Album #16, Nebraska, Bruce Springsteen
Bruce Springsteen, like Peter Gabriel faded into a background ubiquity of 1980s rock that didn’t penetrate my head, but mattered a lot later. I remember sitting with Chris Harris, and Mark Massey talking about music. Chris and I were both trying to shout down Mark over Born in the USA being the song of the Republican party and Reagan. Mark held his ground. Chris and I were both wrong and if I remember correctly, we both like Bruce now.
I remember Mark saying, if you like Will Oldham’s music, you should listen to Nebraska. Cue statement about cooler older kids who knew something I didn’t. I bought Nebraska. It is still my favorite Bruce record. But I actually really like all of his music now. The bigger band sound of the other records The River, Darkness on the Edge of Town is the unlikely progenitor of Broken Social Scene. Broken Social Scene is basically the E Street band that listened to more indie records (Pavement, Dinosaur Jr, My Bloody Valentine).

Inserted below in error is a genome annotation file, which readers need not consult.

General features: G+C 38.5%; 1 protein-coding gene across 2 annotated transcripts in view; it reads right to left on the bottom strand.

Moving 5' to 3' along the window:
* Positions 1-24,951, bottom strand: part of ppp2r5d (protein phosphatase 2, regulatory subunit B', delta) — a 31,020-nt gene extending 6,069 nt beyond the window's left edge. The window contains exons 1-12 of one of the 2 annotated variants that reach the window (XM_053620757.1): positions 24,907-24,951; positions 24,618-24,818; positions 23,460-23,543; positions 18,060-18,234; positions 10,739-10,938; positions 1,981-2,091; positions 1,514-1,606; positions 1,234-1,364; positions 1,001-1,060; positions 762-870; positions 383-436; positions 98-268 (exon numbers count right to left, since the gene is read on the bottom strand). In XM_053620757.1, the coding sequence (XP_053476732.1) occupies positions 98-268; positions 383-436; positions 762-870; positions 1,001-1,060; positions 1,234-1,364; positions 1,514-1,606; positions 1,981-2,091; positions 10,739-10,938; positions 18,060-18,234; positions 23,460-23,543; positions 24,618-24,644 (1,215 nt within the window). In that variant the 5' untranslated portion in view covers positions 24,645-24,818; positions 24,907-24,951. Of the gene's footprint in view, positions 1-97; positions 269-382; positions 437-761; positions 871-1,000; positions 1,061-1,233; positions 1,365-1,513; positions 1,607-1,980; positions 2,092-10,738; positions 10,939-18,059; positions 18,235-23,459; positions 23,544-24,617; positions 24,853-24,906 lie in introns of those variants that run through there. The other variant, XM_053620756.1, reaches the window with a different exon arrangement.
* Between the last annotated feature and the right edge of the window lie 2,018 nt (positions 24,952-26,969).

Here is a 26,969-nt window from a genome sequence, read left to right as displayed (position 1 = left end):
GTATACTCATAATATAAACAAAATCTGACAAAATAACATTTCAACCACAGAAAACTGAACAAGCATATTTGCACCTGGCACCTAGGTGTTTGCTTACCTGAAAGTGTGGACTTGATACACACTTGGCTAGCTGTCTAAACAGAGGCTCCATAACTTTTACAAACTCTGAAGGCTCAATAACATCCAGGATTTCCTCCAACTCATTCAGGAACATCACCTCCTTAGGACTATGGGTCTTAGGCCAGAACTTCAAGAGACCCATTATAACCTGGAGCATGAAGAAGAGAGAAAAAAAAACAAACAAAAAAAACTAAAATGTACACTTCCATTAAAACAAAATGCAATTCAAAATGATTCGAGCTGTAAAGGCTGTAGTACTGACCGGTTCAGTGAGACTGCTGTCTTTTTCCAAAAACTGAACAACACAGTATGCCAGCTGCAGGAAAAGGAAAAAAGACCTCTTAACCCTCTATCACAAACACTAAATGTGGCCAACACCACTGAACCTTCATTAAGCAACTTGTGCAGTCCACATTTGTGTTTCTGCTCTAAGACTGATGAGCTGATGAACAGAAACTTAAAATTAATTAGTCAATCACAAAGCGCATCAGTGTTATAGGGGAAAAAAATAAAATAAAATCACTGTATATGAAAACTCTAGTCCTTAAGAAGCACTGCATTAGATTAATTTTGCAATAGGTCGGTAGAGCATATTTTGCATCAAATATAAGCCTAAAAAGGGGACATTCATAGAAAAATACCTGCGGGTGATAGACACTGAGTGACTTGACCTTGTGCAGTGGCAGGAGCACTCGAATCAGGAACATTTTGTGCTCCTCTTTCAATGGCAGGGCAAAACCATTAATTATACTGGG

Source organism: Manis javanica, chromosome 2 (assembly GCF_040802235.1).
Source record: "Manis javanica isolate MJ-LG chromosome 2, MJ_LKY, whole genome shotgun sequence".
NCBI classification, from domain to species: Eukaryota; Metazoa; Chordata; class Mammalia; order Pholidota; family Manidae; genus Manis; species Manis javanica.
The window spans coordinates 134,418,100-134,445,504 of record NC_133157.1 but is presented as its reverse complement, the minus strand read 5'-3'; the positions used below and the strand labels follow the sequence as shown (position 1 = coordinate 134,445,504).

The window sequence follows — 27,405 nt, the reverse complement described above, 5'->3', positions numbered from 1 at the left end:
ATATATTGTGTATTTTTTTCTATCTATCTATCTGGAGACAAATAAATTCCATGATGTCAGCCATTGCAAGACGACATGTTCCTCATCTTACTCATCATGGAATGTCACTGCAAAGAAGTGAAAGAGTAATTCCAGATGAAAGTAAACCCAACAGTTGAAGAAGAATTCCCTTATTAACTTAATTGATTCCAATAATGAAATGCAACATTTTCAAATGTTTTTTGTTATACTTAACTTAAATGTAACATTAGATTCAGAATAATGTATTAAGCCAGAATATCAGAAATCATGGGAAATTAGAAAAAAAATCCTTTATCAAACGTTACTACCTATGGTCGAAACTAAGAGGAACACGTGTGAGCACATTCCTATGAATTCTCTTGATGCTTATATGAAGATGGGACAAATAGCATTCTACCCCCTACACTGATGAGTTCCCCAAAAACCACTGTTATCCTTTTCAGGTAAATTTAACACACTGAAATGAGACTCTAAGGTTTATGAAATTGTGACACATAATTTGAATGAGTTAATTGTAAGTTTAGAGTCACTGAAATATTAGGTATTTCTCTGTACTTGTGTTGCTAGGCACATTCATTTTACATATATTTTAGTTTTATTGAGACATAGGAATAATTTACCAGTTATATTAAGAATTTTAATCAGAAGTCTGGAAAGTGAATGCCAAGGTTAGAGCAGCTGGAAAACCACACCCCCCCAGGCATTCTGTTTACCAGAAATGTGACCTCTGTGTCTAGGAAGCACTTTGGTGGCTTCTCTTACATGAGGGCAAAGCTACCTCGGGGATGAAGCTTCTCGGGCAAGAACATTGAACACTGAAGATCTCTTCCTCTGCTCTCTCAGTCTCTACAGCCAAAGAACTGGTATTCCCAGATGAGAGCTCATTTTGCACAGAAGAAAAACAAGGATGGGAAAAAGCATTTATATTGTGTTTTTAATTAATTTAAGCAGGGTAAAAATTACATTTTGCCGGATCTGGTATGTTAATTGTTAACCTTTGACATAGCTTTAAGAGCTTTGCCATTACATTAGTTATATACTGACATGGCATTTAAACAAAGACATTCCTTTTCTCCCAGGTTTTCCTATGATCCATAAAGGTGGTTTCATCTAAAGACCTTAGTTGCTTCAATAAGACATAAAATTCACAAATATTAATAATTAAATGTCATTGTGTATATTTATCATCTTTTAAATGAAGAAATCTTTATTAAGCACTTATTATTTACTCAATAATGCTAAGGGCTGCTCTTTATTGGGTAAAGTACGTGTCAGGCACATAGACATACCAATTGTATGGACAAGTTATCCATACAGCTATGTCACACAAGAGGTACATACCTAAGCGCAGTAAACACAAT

Nebraska’s harsh empty stillness and simplicity really hit me when I first heard it. It has all of the things you want out of a record. It has lyrical beauty, drive, and cutting insight. Recording songs into a TASCAM 4-track made for pretty immediate experience. Statetrooper, Highway Patrolman, and Atlantic City remain some of my favorite tunes. But this also starts a trend of some of my favorite things, being things I was wrong about. There’s something great about having your mind changed so completely.
I’ve only seen Bruce once, and I gotta say it is definitely an experience. Classic rock typically gives me the heebee jeebies. But because of Bruce I was willing to make an exception.